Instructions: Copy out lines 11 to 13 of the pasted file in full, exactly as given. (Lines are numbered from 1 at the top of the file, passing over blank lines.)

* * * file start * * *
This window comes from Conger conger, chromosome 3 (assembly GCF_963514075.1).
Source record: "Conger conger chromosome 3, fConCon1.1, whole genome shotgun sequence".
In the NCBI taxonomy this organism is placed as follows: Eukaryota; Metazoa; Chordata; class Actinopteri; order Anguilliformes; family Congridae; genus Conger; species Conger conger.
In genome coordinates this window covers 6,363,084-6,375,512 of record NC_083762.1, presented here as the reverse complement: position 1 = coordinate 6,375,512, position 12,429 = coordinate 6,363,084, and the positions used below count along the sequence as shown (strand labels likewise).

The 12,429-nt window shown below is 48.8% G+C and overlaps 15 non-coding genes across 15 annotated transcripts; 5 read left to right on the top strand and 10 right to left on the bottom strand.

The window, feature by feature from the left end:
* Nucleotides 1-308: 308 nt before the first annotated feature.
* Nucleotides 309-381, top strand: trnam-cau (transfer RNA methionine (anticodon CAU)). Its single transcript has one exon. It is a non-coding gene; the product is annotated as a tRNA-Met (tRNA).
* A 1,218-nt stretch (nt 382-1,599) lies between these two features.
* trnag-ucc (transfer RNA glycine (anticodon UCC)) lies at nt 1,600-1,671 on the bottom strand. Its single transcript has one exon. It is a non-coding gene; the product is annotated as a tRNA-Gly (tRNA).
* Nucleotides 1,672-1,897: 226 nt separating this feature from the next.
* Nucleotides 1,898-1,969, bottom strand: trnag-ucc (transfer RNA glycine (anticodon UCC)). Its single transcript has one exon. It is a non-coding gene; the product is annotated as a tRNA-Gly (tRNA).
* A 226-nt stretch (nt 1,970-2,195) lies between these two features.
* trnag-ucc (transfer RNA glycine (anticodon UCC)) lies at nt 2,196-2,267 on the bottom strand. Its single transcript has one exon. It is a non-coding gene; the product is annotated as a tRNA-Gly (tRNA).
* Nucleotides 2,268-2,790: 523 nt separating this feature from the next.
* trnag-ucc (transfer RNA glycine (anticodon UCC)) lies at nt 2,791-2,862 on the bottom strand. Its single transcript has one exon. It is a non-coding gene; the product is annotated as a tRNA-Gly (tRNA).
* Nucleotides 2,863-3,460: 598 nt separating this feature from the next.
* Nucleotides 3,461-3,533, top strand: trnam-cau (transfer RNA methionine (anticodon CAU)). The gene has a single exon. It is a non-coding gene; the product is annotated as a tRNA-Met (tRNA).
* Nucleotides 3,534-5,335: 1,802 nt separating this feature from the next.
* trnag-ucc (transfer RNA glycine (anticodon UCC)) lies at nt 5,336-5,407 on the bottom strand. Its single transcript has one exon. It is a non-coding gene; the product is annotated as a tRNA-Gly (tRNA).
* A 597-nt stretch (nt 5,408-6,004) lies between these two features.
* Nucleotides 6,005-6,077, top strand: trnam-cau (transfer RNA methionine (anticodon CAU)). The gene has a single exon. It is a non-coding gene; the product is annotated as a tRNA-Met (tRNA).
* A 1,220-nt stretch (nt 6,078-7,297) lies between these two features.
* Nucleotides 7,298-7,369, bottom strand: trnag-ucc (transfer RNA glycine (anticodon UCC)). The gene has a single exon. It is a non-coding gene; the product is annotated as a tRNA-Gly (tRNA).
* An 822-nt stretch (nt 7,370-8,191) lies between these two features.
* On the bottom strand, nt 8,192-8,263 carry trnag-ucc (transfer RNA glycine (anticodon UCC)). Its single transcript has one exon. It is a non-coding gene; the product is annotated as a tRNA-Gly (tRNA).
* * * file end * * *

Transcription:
* Nucleotides 1,672-1,897: 226 nt separating this feature from the next.
* Nucleotides 1,898-1,969, bottom strand: trnag-ucc (transfer RNA glycine (anticodon UCC)). Its single transcript has one exon. It is a non-coding gene; the product is annotated as a tRNA-Gly (tRNA).
* A 226-nt stretch (nt 1,970-2,195) lies between these two features.